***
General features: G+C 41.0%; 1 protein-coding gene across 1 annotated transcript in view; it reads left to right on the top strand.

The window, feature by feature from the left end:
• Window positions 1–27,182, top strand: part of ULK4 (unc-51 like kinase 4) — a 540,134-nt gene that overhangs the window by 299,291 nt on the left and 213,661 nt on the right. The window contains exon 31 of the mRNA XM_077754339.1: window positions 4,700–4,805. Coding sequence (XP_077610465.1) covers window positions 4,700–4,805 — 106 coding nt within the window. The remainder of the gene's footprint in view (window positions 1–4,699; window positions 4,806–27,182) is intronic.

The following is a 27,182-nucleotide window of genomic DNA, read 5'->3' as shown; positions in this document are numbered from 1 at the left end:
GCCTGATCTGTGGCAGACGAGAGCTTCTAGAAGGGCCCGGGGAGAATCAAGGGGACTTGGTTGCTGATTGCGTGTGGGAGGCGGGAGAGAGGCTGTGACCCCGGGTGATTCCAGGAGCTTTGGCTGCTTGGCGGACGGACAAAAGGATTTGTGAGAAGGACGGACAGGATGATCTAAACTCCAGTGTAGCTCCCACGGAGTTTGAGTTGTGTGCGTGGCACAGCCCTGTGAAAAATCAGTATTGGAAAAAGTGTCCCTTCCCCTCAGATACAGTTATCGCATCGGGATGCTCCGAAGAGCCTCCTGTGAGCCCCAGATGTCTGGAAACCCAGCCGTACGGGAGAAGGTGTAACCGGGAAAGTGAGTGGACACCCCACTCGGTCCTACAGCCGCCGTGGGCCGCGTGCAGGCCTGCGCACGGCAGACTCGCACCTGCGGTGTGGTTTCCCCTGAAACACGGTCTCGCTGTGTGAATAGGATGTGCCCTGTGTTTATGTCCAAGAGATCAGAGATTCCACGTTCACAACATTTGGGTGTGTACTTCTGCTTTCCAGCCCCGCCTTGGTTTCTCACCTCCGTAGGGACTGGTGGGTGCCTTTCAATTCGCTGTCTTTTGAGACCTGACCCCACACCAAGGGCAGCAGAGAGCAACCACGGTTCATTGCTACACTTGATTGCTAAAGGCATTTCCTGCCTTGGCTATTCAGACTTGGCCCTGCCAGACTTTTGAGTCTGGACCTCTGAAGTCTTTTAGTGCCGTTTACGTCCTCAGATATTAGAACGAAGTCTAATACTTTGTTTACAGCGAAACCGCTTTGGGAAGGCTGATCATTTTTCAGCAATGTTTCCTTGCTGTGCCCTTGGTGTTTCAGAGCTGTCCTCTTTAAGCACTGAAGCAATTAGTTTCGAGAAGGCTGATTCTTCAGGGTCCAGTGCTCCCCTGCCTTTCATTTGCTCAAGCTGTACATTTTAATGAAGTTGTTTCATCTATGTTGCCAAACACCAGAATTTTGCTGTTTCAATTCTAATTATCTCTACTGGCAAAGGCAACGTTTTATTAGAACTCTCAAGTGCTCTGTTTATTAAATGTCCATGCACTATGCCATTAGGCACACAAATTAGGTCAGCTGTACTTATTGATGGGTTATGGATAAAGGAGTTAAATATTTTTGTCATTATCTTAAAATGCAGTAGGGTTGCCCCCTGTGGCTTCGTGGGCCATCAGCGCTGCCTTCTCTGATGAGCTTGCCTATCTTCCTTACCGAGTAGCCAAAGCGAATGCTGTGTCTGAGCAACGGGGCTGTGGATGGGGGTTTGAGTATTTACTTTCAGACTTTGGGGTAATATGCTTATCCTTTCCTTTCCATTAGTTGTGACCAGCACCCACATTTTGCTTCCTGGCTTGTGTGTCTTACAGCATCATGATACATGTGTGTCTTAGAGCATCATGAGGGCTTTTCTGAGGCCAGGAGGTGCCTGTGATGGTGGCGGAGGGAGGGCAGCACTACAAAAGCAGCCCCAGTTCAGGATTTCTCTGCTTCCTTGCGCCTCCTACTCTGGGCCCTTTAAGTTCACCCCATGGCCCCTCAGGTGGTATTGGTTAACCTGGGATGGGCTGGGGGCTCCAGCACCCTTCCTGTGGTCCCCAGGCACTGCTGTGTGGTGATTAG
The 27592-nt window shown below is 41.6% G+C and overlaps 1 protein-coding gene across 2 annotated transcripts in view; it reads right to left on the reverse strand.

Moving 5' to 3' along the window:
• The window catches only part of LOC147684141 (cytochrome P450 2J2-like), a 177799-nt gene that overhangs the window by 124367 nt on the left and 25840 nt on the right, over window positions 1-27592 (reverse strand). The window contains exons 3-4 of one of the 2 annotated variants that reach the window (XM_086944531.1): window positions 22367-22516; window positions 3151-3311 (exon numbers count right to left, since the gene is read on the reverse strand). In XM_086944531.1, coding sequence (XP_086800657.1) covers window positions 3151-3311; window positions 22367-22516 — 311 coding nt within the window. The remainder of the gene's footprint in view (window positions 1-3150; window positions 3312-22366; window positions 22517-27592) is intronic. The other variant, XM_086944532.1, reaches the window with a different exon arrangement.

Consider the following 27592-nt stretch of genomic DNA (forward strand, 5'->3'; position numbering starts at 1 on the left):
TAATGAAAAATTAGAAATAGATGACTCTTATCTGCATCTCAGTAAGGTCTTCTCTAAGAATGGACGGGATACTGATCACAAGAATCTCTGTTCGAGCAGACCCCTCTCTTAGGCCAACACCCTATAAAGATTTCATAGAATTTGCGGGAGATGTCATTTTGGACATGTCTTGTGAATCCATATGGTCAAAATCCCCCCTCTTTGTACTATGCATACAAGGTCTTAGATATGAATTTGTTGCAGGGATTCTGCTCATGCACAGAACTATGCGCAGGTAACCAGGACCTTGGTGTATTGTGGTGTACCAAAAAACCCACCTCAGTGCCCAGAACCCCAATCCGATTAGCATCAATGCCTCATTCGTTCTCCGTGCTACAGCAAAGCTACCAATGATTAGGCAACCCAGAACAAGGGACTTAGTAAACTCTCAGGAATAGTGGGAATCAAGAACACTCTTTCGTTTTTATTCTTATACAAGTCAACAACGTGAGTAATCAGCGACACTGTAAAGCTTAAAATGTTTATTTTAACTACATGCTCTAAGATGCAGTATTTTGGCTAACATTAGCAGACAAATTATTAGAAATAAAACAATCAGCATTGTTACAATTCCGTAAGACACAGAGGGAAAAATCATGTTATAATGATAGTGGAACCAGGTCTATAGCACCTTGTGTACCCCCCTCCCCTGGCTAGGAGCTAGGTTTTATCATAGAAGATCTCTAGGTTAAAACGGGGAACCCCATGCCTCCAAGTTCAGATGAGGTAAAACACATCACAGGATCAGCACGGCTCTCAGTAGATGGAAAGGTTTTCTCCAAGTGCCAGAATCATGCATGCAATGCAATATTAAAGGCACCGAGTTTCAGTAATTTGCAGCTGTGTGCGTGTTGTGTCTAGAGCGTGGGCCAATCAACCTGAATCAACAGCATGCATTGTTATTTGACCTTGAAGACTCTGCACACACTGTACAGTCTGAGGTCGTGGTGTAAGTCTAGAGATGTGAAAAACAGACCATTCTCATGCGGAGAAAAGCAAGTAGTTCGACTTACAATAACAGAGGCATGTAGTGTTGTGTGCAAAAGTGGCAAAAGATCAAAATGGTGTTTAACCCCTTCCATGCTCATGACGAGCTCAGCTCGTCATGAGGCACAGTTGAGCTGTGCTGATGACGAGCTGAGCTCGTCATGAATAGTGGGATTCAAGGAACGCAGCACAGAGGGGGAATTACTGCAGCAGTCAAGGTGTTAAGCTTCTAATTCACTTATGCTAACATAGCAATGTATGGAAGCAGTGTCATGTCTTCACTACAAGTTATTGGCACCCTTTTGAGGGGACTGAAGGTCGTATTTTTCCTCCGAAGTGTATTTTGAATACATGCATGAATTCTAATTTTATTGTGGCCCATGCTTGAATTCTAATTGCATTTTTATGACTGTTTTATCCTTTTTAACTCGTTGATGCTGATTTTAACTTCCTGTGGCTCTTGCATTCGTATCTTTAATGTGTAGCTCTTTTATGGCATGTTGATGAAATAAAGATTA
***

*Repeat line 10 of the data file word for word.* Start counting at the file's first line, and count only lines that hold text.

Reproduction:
TAATGAAAAATTAGAAATAGATGACTCTTATCTGCATCTCAGTAAGGTCTTCTCTAAGAATGGACGGGATACTGATCACAAGAATCTCTGTTCGAGCAGACCCCTCTCTTAGGCCAACACCCTATAAAGATTTCATAGAATTTGCGGGAGATGTCATTTTGGACATGTCTTGTGAATCCATATGGTCAAAATCCCCCCTCTTTGTACTATGCATACAAGGTCTTAGATATGAATTTGTTGCAGGGATTCTGCTCATGCACAGAACTATGCGCAGGTAACCAGGACCTTGGTGTATTGTGGTGTACCAAAAAACCCACCTCAGTGCCCAGAACCCCAATCCGATTAGCATCAATGCCTCATTCGTTCTCCGTGCTACAGCAAAGCTACCAATGATTAGGCAACCCAGAACAAGGGACTTAGTAAACTCTCAGGAATAGTGGGAATCAAGAACACTCTTTCGTTTTTATTCTTATACAAGTCAACAACGTGAGTAATCAGCGACACTGTAAAGCTTAAAATGTTTATTTTAACTACATGCTCTAAGATGCAGTATTTTGGCTAACATTAGCAGACAAATTATTAGAAATAAAACAATCAGCATTGTTACAATTCCGTAAGACACAGAGGGAAAAATCATGTTATAATGATAGTGGAACCAGGTCTATAGCACCTTGTGTACCCCCCTCCCCTGGCTAGGAGCTAGGTTTTATCATAGAAGATCTCTAGGTTAAAACGGGGAACCCCATGCCTCCAAGTTCAGATGAGGTAAAACACATCACAGGATCAGCACGGCTCTCAGTAGATGGAAAGGTTTTCTCCAAGTGCCAGAATCATGCATGCAATGCAATATTAAAGGCACCGAGTTTCAGTAATTTGCAGCTGTGTGCGTGTTGTGTCTAGAGCGTGGGCCAATCAACCTGAATCAACAGCATGCATTGTTATTTGACCTTGAAGACTCTGCACACACTGTACAGTCTGAGGTCGTGGTGTAAGTCTAGAGATGTGAAAAACAGACCATTCTCATGCGGAGAAAAGCAAGTAGTTCGACTTACAATAACAGAGGCATGTAGTGTTGTGTGCAAAAGTGGCAAAAGATCAAAATGGTGTTTAACCCCTTCCATGCTCATGACGAGCTCAGCTCGTCATGAGGCACAGTTGAGCTGTGCTGATGACGAGCTGAGCTCGTCATGAATAGTGGGATTCAAGGAACGCAGCACAGAGGGGGAATTACTGCAGCAGTCAAGGTGTTAAGCTTCTAATTCACTTATGCTAACATAGCAATGTATGGAAGCAGTGTCATGTCTTCACTACAAGTTATTGGCACCCTTTTGAGGGGACTGAAGGTCGTATTTTTCCTCCGAAGTGTATTTTGAATACATGCATGAATTCTAATTTTATTGTGGCCCATGCTTGAATTCTAATTGCATTTTTATGACTGTTTTATCCTTTTTAACTCGTTGATGCTGATTTTAACTTCCTGTGGCTCTTGCATTCGTATCTTTAATGTGTAGCTCTTTTATGGCATGTTGATGAAATAAAGATTA